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Major publishers say they will continue to resist ad agencies’ media buying exchanges for fear of further driving down premium CPMs and losing control of lucrative audience data. The issue was one of the big debates at the Interactive Advertising Bureau’s annual meeting, Mediaweek reported and the two sides appear to be far apart. For the agencies’ part, the use of Demand Side Platforms—examples include real-time bidding exchanges run by Publicis’ VivaKi and Interpublic’s Cadreon—allows marketers to buy and target with much less waste and makes. They also argue that the premium ads are more relevant to a site’s visitors and therefore, makes the environment around publishers’ content less obtrusive.
Whether the publishers or the agencies are right about the effect of DSPs is beside the point, since advertisers will always adopt any technology that promises greater ROI and more efficient media buys. As David Moore, chairman of WPP’s 24/7 Real Media, put it, “The ability to maintain pricing for these premium properties is going to continue to decline. They are asking for $20, $30 and $40 CPMs, which are four- and five-times higher than [what DSPs can yield]. There are no must-buys anymore.”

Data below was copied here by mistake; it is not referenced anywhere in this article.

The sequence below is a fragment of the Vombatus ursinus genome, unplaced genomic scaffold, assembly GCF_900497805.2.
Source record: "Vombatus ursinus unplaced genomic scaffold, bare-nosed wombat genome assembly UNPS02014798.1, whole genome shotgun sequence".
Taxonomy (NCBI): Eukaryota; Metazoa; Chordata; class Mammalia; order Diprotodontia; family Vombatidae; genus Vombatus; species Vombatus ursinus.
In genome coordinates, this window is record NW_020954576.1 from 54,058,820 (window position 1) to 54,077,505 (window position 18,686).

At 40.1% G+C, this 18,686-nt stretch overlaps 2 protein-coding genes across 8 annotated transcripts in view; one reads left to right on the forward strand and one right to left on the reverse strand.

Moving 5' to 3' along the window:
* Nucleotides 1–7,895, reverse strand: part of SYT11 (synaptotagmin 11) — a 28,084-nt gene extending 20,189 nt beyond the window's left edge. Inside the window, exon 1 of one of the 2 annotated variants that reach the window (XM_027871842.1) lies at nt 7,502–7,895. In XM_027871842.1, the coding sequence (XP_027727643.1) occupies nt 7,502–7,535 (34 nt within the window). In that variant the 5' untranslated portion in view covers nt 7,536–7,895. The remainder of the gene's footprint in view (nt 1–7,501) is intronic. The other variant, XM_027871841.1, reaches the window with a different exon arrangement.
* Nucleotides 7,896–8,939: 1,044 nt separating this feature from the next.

Despite the rise of the exchange model both within and outside of the agency structure, Russ Fradin, CEO of vertical ad net builder Adify, said publishers could regain the upper hand by either selling all their ads directly or handing the complete sales process over to an outside firm that will protect the user data they collect and maintain control on their premium prices. The current “hybrid” model of offering some ad inventory across remnant ad nets and other automated buying systems is simply killing publishers’ brands.
For the most part, the issue is being driven by the increased uncertainty of the lingering recession, which has held back the ad recovery for both agencies and publishers. Ultimately, as the economic weakness persists, and both sides reduce the numbers of actual buyers and sellers, the automated path will likely lead to more arguments and ultimately, some form of grudging acceptance on the part of publishers.